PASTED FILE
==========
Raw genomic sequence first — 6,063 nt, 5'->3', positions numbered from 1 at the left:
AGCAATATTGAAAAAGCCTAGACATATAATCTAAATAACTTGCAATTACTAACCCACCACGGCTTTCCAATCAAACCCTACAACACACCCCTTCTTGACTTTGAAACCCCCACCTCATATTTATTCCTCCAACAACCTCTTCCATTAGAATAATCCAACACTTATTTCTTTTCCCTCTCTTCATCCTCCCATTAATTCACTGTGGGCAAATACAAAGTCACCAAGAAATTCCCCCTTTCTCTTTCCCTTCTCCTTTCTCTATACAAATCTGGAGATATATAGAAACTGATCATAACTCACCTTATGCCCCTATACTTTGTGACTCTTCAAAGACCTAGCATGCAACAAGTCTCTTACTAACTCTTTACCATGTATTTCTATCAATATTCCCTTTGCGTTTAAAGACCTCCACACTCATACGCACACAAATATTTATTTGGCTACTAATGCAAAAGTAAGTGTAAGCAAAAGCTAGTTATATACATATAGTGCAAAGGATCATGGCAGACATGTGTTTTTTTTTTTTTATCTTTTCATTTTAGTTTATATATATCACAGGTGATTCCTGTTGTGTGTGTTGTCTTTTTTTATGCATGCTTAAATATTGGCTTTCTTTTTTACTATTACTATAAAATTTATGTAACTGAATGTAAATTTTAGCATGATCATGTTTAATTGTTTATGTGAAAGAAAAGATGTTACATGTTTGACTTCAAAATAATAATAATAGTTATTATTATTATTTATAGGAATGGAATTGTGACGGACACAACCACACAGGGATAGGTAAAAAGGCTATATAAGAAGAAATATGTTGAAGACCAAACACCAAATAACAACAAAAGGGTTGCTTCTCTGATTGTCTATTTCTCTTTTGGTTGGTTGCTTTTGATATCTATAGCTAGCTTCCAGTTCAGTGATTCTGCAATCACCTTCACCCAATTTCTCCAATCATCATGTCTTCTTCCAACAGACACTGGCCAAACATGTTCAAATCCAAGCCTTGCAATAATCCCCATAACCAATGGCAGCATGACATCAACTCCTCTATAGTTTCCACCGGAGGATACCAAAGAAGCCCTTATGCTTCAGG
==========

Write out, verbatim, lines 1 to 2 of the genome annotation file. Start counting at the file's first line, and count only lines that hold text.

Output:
Raw genomic sequence first — 6,063 nt, 5'->3', positions numbered from 1 at the left:
AGCAATATTGAAAAAGCCTAGACATATAATCTAAATAACTTGCAATTACTAACCCACCACGGCTTTCCAATCAAACCCTACAACACACCCCTTCTTGACTTTGAAACCCCCACCTCATATTTATTCCTCCAACAACCTCTTCCATTAGAATAATCCAACACTTATTTCTTTTCCCTCTCTTCATCCTCCCATTAATTCACTGTGGGCAAATACAAAGTCACCAAGAAATTCCCCCTTTCTCTTTCCCTTCTCCTTTCTCTATACAAATCTGGAGATATATAGAAACTGATCATAACTCACCTTATGCCCCTATACTTTGTGACTCTTCAAAGACCTAGCATGCAACAAGTCTCTTACTAACTCTTTACCATGTATTTCTATCAATATTCCCTTTGCGTTTAAAGACCTCCACACTCATACGCACACAAATATTTATTTGGCTACTAATGCAAAAGTAAGTGTAAGCAAAAGCTAGTTATATACATATAGTGCAAAGGATCATGGCAGACATGTGTTTTTTTTTTTTTATCTTTTCATTTTAGTTTATATATATCACAGGTGATTCCTGTTGTGTGTGTTGTCTTTTTTTATGCATGCTTAAATATTGGCTTTCTTTTTTACTATTACTATAAAATTTATGTAACTGAATGTAAATTTTAGCATGATCATGTTTAATTGTTTATGTGAAAGAAAAGATGTTACATGTTTGACTTCAAAATAATAATAATAGTTATTATTATTATTTATAGGAATGGAATTGTGACGGACACAACCACACAGGGATAGGTAAAAAGGCTATATAAGAAGAAATATGTTGAAGACCAAACACCAAATAACAACAAAAGGGTTGCTTCTCTGATTGTCTATTTCTCTTTTGGTTGGTTGCTTTTGATATCTATAGCTAGCTTCCAGTTCAGTGATTCTGCAATCACCTTCACCCAATTTCTCCAATCATCATGTCTTCTTCCAACAGACACTGGCCAAACATGTTCAAATCCAAGCCTTGCAATAATCCCCATAACCAATGGCAGCATGACATCAACTCCTCTATAGTTTCCACCGGAGGATACCAAAGAAGCCCTTATGCTTCAGG